Landscapers know that preparation in the fall and early winter can make a big difference in the coming spring and summer. The right preparations for perennials will assure homeowners that these plants will be back in full and beautiful glory in the new year. Poor management may stunt or kill many perennials.
When Do You Prepare Your Gardens for Winter?
The answer to when to prepare depends on the climate and location. When pruning is involved, one suggestion or rule of thumb, according to Urban Cultivator, is to prune based upon when the plant typically blooms in the following year. For example, if the plant is likely to bloom in early spring through June, then pruning should be performed in the late fall. If the plant is a late bloomer, preparation in the early spring is preferred.
Start by Clearing Out the Dead Annuals
All the plants that have died after the first frost should be cleared out and discarded to prevent these from developing diseases and harboring insect eggs during the winter. The soil does remain active beneath the surface until it entirely freezes as earthworms continue to produce organic material and bulbs continue to develop their root systems. Mulching beds at this time can be very beneficial in keeping the soil temperatures steady during the winter months.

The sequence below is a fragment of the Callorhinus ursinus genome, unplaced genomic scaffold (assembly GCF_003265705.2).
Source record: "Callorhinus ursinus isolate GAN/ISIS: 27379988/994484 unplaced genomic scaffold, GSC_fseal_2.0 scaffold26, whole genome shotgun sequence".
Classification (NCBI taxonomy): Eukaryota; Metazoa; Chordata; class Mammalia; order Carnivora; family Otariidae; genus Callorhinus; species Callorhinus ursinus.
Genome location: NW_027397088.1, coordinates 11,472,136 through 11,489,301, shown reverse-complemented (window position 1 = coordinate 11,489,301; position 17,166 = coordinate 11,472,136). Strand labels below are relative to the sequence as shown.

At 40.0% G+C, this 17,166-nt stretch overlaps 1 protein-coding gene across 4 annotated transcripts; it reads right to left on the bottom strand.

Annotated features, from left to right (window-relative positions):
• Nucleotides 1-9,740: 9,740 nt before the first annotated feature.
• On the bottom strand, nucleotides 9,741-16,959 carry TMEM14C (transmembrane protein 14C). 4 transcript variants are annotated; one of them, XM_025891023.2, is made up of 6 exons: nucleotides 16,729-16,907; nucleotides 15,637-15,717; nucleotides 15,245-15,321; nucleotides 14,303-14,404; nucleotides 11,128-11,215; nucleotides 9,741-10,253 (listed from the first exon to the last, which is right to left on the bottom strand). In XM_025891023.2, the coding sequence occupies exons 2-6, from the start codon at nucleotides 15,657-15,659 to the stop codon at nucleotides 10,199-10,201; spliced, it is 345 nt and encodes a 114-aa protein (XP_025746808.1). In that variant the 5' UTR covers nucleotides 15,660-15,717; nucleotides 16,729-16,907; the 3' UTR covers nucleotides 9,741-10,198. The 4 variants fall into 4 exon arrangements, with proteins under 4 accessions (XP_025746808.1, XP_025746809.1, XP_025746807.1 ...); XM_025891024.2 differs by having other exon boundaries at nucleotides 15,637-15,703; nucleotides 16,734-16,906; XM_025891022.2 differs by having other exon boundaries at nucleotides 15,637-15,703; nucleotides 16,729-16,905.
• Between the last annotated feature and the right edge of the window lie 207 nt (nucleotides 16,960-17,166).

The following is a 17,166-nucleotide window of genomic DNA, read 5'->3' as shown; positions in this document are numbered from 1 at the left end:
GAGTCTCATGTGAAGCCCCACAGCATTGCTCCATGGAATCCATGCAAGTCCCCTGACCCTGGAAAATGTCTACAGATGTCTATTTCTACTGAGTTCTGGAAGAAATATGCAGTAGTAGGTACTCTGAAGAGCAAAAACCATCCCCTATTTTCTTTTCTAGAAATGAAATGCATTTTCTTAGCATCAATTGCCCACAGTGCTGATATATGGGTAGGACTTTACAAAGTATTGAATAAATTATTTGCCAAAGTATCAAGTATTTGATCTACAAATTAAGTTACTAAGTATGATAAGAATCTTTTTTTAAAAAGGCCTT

For perennials, there are several steps that landscapers practice that support future development. Below are some of these:
- Eliminate dry stems to ground level to prevent disease and certain spores from developing.
- Consider composting the dead materials. Active compost enriches the soil and prevents diseases from developing.
- For evergreens shrubs and plants, remove any sickly or potentially diseased growth. Discard these as they may not be a proper addition to a composted mixture. Clear away the old mulch that may have deteriorated over the summer.
- Spread new mulch or organic materials around the perennials. However, it is best to wait until the ground freezes substantially before applying the winter cover. Waiting until freezing prevents rodents from nesting in the mulch while the material is still loose and penetrable.
Snow protects the plants by keeping the temperatures stable beneath the surface. Until a hard freeze establishes, the soil remains active by continuing to process organic material that promotes further root growth for plants that bloom in the springtime.